Siltation is when there is an excess amount of sediment buildup which can cause discolored, cloudy water. Siltation is typically caused by soil erosion or sediment spill. As a result, dredging is used to remove the excess sediment in order to restore the natural beauty of the lake.
Nutrient buildup describes the accumulation of certain nutrients such as Phosphorus (P) and Nitrogen (N). These nutrients are essential to plants and algae for strong growth. The amount of nutrients in lakes is heavily determined by the type of land, vegetation, and types of rock and bedrock. Excess buildup of nutrients (especially Phosphorus) can also promote unwanted growth or production of algae and plants.
Toxic containment is the process of removing toxic or hazardous sediment while being careful not to further contaminate the surrounding ecosystem in the process. Low-turbidity, hydraulic dredge pumps are most commonly used to safely remove contaminated material. GPS dredge positioning systems are used which allow operators to dredge with far more precision. Knowing where your pump is located beneath the water and knowing where you’ve dredged is critical in toxic containment scenarios.
The EDDY Pump Excavator Dredge Attachment easily pins into your existing bucket linkage and is powered off of the excavators’ auxiliary hydraulics or a separate HPU. By using a cutterhead or high-pressure water jetting rings (depending on the dredging application), the patented EDDY Pump technology outperforms all centrifugal pumps in a variety of the most difficult dredging applications. The pump and cutterhead suction dredge work in conjunction to make this the optimal dredging system for handling compact material, highly viscous materials, and for pumping a high volume solids. The excavator pump attachment can easily pump slurries up to 4,500-feet without the need for a booster pump. For larger pump models and pumping distances of more than 2,000-feet, an HPU (Hydraulic Power Unit) is recommended for optimal production rates. All EDDY Pump suction dredges and excavator cutterheads are powered by our field-proven, U.S.A.-built, industrial slurry pumps.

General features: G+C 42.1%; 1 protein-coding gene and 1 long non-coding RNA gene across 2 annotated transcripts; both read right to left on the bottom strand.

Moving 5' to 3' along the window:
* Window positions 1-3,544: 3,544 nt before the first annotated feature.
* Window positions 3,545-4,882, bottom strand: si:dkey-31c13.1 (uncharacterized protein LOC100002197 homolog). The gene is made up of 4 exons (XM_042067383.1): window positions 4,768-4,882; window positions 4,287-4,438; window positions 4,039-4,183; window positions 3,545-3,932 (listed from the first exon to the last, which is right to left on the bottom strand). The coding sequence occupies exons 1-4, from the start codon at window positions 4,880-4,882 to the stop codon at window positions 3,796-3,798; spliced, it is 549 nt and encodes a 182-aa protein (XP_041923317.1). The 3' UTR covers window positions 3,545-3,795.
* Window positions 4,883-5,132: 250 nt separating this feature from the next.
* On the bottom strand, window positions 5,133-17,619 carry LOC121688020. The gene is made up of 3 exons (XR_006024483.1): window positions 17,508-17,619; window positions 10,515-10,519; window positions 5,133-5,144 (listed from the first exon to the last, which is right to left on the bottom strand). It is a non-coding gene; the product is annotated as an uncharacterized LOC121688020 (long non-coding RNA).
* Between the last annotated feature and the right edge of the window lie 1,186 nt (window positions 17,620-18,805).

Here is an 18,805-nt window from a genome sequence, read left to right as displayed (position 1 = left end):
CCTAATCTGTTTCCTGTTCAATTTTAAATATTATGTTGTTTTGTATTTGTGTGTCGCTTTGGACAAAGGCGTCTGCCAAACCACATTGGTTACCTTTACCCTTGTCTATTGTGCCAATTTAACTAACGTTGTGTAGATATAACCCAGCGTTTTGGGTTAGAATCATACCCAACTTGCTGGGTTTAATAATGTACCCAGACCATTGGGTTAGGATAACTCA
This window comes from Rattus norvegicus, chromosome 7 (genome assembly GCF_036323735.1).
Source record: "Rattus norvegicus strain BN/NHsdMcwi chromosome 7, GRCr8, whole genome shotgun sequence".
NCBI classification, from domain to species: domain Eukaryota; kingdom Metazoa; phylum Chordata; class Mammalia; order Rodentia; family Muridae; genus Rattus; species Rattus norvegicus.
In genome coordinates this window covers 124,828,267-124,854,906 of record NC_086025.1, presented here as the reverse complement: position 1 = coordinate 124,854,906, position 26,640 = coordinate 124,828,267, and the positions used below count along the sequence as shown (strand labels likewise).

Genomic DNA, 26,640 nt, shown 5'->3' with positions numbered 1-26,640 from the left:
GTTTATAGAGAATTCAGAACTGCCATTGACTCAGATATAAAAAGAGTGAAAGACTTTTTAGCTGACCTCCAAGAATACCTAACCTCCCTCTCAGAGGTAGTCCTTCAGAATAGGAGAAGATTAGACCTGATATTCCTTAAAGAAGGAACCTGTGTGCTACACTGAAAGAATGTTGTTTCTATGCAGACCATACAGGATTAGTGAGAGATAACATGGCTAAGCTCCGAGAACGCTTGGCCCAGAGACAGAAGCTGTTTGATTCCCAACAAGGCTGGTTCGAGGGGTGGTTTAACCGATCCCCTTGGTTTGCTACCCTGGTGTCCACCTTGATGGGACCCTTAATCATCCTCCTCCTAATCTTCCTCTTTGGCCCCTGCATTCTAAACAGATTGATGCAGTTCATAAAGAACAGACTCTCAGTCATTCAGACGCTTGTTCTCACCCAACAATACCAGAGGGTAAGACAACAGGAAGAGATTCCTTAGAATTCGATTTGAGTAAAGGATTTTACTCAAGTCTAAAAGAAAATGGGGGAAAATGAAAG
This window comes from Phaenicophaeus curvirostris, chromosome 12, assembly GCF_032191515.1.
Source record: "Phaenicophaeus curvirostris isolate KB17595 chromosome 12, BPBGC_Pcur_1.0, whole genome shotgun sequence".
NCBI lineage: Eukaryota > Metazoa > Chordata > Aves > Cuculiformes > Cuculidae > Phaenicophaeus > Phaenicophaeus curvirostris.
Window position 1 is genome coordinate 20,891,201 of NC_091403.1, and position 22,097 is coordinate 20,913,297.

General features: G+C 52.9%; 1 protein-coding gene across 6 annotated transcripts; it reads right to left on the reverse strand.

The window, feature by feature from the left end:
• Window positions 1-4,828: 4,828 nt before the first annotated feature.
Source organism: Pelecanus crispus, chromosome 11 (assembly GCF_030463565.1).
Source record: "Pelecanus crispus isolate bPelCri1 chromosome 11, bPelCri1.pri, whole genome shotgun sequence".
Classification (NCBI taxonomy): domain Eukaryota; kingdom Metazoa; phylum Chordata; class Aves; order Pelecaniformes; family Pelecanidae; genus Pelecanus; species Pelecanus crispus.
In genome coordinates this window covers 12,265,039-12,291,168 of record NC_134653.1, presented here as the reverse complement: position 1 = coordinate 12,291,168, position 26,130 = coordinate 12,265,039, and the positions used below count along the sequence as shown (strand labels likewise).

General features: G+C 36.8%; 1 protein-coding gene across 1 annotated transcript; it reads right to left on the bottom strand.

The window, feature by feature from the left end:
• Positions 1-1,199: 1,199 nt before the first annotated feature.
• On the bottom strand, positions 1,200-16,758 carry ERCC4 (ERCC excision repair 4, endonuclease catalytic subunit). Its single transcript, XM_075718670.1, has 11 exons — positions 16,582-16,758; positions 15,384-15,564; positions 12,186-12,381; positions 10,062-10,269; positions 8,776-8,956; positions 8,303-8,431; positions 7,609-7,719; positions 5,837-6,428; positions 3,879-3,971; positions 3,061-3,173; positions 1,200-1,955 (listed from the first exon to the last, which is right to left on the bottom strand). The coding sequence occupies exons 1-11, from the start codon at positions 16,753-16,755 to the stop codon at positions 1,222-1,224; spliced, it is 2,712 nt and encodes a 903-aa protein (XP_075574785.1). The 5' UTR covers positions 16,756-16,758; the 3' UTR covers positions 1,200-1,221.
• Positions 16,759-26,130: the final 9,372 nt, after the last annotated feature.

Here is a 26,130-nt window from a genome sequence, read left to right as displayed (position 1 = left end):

Any excavator operator can be trained to operate the pump in just a couple of hours. In addition, this unit is completely modular and can be converted into a cable hung dredge or a diver operated dredge with little modification necessary.
For mining or construction operations where a crane is already available on site, the EDDY Pump Cable-Deployed Pump can be an ideal solution. Like many of our dredges, this cable deployed pump system comes with an optional water jetting material agitation system to fully optimize production rates. The cable-deployed pump can have an electric or hydraulic power system to meet the needs of the end-user.
The pump can be mounted off a cable, hanging off a crane and the water jetting ring is attached to the pump. It can be dropped onto the seabed as a diver operated unit and also be pinned to an excavator to become the Excavator Pump Attachment.
For ultra-precision dredging which requires diver visibility and mobility, we offer the Diver Operated Dredge Pump. This unit is completely submerged and rests on the lake bed or ocean floor and can support up to 1-3 divers at once. These diver units can be powered via electric or hydraulic depending on our client’s needs.
Our diver dredge comes equipped with over 300-ft of a suction hose that can be added to the suction inlet of the pump, providing increased versatility not commonly found in conventional diver operated dredges. This also allows for far more mobility, allowing for divers to dredge in precise locations without disrupting the pipeline. Additionally, this unit can be easily converted to a Cable-Deployed Dredge or an Excavator Pump Attachment with little modification.
Marine Dredging Case Study
The following is a real-life case study using the EDDY Excavator Dredge Attachment. We are here to help you identify your application and learn more about the ideal equipment solution to meet your needs. We are the OEM for all the tools shown.
Application: Harbor Dredging
Material: Sand, silt, wood, and other foreign debris